Before we get too deep into this, just know that this is a story about injuries. It’s not a commentary on riders getting too much too soon, taking things for granted, not having heart, or turning into rock stars. Although, if things don’t work out, that is surely what we will hear. Right now Ken Roczen and Adam Cianciarulo are merely coming back from injuries. Everyone comes back from an injury at some point, but Roczen and Cianciarulo don’t represent just anyone. One year ago they were the heirs to the throne, the next “it” guys, the superstars to take the baton from Reed, Stewart, and the Ryans. In fact, if you looked far enough into the future and squinted really hard, you could actually see these two challenging each other for 450 supercross supremacy.
The future is on hold, and the present just became much more important. These two are in comeback mode heading into this weekend’s Lucas Oil Pro Motocross Championship opener at Hangtown, and the competition has not waited around for them. “It” status is back up for grabs, making this summer very critical.
They’re just 21 and 18 years old, which shows how much of a young man’s sport this still is and how fickle injuries can be. Things have changed very quickly for the duo. Just months ago, Roczen won two of the first three Monster Energy Supercross races and had silenced any criticism of his off-season switch from KTM to Suzuki. An ankle injury later and KTM has flipped the script. Now it’s Ryan Dungey winning everything and making that new 450SX-F (the one Kenny chose not to try) look oh so good. Now that Dunge is “the guy” again, the favorite heading into this outdoor campaign, the one getting the compliments and congratulations, the one having to absorb “Hey, once Villopoto left we all knew Dungey would win,” which is an insult to Ryan and an even bigger one to Kenny, because it implies the Roczen challenge wasn’t ever really a thing. But at Anaheim 1, it was. It was a year ago, too, as Roczen lined up mano a mano with Dungey for the 450MX championship and came out on top.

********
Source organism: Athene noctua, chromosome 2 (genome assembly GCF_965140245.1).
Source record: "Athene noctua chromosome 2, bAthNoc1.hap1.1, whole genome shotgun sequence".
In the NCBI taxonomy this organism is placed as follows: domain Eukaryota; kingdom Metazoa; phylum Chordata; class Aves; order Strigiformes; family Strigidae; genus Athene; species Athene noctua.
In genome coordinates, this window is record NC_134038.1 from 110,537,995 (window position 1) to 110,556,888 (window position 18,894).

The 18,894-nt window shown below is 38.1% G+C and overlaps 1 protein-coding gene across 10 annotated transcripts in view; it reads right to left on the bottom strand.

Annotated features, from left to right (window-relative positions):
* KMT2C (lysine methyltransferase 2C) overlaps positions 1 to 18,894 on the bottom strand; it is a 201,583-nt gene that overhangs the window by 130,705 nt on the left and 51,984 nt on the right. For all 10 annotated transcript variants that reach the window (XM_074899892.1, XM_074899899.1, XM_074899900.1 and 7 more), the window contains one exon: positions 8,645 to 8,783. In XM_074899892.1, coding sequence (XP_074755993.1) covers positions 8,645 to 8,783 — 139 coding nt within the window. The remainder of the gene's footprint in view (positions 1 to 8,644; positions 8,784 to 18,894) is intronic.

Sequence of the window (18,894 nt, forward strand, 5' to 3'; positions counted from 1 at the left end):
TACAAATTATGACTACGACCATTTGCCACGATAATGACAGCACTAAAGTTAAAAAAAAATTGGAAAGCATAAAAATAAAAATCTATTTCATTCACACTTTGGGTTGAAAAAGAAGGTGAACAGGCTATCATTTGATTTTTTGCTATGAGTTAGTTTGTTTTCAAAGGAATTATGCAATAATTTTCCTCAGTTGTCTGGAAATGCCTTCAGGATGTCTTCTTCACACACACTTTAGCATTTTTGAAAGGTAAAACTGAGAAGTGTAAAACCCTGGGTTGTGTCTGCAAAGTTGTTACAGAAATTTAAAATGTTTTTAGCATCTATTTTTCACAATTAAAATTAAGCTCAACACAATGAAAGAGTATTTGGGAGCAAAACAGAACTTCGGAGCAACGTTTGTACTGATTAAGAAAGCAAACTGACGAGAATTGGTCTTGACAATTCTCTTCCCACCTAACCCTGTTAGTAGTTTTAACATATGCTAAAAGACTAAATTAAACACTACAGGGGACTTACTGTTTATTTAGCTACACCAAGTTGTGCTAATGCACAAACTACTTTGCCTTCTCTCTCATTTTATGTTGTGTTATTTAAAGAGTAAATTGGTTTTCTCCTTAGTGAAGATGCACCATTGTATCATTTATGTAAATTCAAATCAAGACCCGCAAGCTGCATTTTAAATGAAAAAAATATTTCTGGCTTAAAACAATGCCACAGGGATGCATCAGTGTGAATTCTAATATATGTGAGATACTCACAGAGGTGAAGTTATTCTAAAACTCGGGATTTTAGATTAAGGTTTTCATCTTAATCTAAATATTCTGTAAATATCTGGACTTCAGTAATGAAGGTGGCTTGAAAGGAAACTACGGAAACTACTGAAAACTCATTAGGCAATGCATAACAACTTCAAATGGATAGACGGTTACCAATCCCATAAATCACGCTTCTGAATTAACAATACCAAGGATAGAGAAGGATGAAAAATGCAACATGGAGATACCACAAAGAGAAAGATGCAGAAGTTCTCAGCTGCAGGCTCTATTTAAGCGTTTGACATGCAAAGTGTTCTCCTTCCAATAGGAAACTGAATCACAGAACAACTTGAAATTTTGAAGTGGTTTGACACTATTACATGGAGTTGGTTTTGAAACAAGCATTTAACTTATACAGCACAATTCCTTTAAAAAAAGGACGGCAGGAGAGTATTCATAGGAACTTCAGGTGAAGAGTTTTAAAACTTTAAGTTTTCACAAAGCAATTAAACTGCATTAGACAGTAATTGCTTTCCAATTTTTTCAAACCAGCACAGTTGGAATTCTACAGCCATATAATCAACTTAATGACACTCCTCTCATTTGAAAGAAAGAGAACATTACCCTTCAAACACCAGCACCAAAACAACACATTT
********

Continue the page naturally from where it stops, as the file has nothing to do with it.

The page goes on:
Things have changed so much that Roczen comes into the summer as both the defending champion and also somehow under the radar. There will be much to prove here, because any sense of slippage from his amazing rookie campaign will be seen as a referendum on his team switch, the bike brand, the team itself, or Kenny’s commitment. Remember, Kenny moved away from the Aldon Baker program while Dungey moved toward it, so there’ll be much to discuss if things don’t work out as well as they did last year.
Winning every title you line up for isn’t easy, but these are the standards of the superstar. Losing is never quite accepted and doesn’t go unnoticed. Once the Ryans ripped the titles away from Reed and Stewart, they never gave one back, not a single one, from 2010 until Roczen broke through against Dungey last year.
Dungey got the supercross title back. So we can sit here and overanalyze, wondering aloud about Kenny’s team or trainer decision. But really, the walls aren’t crumbling like they seem. Kenny made one dumb move at the Oakland Supercross, trying to jump a triple from the inside, and he cased it and hurt his ankle. Had that not happened he would have won three of the first four supercrosses. Not to take anything away from Dungey this year—he was incredible, full stop—but overcoming Kenny’s fast start was no guarantee. Roczen has even greater skills outdoors, and the RCH/Soaring Eagle/Jimmy John’s Suzuki team around him is chock full of experienced hands even if the team itself has never operated at this level. Yes, Aldon and that new KTM have worked wonders with the Dunge, and Ryan is always a front-runner in every moto, every year. You can’t sleep on Kenny’s talent though. A year ago, he was a 20-year-old 450 rookie facing proven champions like Dungey and James Stewart. He emerged as champion.